Views: 686 PapersWeLove
Elliptic curve cryptography
 
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Elliptic curve cryptography is an approach to public-key cryptography based on the algebraic structure of elliptic curves over finite fields. One of the main benefits in comparison with non-ECC cryptography is the same level of security provided by keys of smaller size. Elliptic curves are applicable for encryption, digital signatures, pseudo-random generators and other tasks. They are also used in several integer factorization algorithms that have applications in cryptography, such as Lenstra elliptic curve factorization. This video is targeted to blind users. Attribution: Article text available under CC-BY-SA Creative Commons image source in video
Views: 2787 Audiopedia
Public-key cryptography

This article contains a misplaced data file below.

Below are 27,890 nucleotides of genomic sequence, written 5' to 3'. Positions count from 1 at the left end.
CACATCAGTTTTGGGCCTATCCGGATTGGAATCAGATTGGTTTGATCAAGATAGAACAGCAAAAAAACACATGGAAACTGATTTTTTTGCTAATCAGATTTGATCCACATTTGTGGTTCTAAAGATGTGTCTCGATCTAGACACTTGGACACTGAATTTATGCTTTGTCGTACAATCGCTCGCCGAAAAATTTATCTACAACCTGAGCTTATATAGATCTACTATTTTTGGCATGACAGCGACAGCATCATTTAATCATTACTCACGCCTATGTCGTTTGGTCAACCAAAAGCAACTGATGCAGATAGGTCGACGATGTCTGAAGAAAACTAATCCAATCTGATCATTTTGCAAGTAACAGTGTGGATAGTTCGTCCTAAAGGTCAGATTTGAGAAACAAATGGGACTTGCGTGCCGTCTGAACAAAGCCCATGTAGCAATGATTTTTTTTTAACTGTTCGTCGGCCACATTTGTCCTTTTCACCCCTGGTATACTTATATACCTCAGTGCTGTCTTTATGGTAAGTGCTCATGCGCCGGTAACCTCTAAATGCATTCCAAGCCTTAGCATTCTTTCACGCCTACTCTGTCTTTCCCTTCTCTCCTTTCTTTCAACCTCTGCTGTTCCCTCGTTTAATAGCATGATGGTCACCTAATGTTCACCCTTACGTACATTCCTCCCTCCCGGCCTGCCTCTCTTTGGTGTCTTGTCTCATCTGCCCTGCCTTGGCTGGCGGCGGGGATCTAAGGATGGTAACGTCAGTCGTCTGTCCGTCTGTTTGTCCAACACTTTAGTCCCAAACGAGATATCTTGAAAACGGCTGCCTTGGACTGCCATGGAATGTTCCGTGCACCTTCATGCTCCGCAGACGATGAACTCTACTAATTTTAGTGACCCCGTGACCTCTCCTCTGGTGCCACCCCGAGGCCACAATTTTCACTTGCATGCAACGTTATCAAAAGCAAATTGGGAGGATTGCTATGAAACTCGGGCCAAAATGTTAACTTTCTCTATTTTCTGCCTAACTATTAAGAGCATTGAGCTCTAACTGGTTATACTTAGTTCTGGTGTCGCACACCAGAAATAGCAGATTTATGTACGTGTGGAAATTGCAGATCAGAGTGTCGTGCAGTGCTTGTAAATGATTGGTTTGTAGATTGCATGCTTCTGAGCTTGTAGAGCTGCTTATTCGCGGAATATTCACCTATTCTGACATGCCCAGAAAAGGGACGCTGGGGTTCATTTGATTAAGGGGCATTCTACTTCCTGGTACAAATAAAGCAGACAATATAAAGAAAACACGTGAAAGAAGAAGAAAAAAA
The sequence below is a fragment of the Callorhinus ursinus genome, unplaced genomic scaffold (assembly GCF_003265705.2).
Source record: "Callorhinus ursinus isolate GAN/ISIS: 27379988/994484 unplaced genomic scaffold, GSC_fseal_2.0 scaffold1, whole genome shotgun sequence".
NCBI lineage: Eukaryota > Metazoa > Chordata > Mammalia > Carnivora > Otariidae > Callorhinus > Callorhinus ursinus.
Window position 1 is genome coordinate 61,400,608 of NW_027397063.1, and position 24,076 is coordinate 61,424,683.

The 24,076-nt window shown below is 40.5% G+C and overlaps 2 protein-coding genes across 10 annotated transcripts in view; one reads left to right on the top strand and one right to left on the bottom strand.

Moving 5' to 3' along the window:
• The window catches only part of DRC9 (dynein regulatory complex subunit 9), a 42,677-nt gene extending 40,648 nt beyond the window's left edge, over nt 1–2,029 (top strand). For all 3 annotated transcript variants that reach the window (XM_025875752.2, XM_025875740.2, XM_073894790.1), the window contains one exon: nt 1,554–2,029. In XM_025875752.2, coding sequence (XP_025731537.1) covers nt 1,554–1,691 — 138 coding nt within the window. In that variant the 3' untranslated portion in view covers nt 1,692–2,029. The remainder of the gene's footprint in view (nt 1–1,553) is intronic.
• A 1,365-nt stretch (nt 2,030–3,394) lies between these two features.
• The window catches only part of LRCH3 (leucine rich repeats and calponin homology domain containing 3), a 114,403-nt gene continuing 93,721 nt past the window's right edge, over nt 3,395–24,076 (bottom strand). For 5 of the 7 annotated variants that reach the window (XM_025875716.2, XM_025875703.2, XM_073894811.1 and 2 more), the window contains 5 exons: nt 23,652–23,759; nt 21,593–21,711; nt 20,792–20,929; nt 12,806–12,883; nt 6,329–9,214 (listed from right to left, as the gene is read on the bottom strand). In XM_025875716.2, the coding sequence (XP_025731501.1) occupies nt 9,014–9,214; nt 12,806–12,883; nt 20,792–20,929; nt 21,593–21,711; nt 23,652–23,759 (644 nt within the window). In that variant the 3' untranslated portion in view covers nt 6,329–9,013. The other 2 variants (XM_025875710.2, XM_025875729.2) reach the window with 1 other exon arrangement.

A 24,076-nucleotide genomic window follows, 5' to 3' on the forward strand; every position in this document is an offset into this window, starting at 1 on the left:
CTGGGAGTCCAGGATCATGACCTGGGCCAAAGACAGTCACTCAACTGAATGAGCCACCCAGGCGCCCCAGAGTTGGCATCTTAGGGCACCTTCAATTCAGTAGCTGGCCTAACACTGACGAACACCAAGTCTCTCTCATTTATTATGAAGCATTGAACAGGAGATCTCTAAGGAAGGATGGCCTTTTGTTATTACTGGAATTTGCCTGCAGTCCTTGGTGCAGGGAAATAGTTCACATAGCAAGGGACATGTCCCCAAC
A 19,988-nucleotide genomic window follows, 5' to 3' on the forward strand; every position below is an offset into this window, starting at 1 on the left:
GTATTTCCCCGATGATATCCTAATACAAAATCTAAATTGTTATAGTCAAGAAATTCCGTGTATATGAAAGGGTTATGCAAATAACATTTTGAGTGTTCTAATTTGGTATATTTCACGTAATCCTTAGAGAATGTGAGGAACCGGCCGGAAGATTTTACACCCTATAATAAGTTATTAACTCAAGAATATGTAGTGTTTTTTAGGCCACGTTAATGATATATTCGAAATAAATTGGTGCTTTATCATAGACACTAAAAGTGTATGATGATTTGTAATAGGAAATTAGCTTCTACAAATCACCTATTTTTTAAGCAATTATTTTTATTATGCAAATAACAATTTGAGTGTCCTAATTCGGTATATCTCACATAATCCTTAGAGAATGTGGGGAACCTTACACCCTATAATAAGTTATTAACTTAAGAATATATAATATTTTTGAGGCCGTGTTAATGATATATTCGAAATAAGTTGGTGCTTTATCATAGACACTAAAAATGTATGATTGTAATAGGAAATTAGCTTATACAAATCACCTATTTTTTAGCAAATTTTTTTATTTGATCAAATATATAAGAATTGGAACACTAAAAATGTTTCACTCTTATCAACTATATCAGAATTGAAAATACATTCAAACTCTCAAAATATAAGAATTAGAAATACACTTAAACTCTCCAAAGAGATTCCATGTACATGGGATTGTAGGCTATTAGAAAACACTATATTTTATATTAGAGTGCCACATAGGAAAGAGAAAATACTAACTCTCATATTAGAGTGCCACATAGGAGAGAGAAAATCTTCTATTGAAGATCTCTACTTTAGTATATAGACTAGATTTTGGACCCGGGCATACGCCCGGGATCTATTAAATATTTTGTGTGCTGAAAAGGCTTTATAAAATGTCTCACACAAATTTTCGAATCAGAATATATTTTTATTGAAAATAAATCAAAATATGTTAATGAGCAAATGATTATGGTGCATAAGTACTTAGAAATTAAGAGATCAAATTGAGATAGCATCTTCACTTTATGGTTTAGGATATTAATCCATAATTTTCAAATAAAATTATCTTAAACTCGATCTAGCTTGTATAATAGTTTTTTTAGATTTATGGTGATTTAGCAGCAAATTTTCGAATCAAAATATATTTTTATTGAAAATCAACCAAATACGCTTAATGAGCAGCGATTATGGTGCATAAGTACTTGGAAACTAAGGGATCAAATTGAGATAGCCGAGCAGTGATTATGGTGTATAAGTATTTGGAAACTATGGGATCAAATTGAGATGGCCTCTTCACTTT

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Public-key cryptography, also known as asymmetric cryptography, is a class of cryptographic algorithms which require two separate keys, one of which is secret (or private) and one of which is public. Although different, the two parts of this key pair are mathematically linked. The public key is used to encrypt plaintext or to verify a digital signature; whereas the private key is used to decrypt ciphertext or to create a digital signature. The term "asymmetric" stems from the use of different keys to perform these opposite functions, each the inverse of the other -- as contrasted with conventional ("symmetric") cryptography which relies on the same key to perform both. Public-key algorithms are based on mathematical problems which currently admit no efficient solution that are inherent in certain integer factorization, discrete logarithm, and elliptic curve relationships. It is computationally easy for a user to generate their own public and private key-pair and to use them for encryption and decryption. The strength lies in the fact that it is "impossible" (computationally infeasible) for a properly generated private key to be determined from its corresponding public key. Thus the public key may be published without compromising security, whereas the private key must not be revealed to anyone not authorized to read messages or perform digital signatures. Public key algorithms, unlike symmetric key algorithms, do not require a secure initial exchange of one (or more) secret keys between the parties. This video is targeted to blind users. Attribution: Article text available under CC-BY-SA Creative Commons image source in video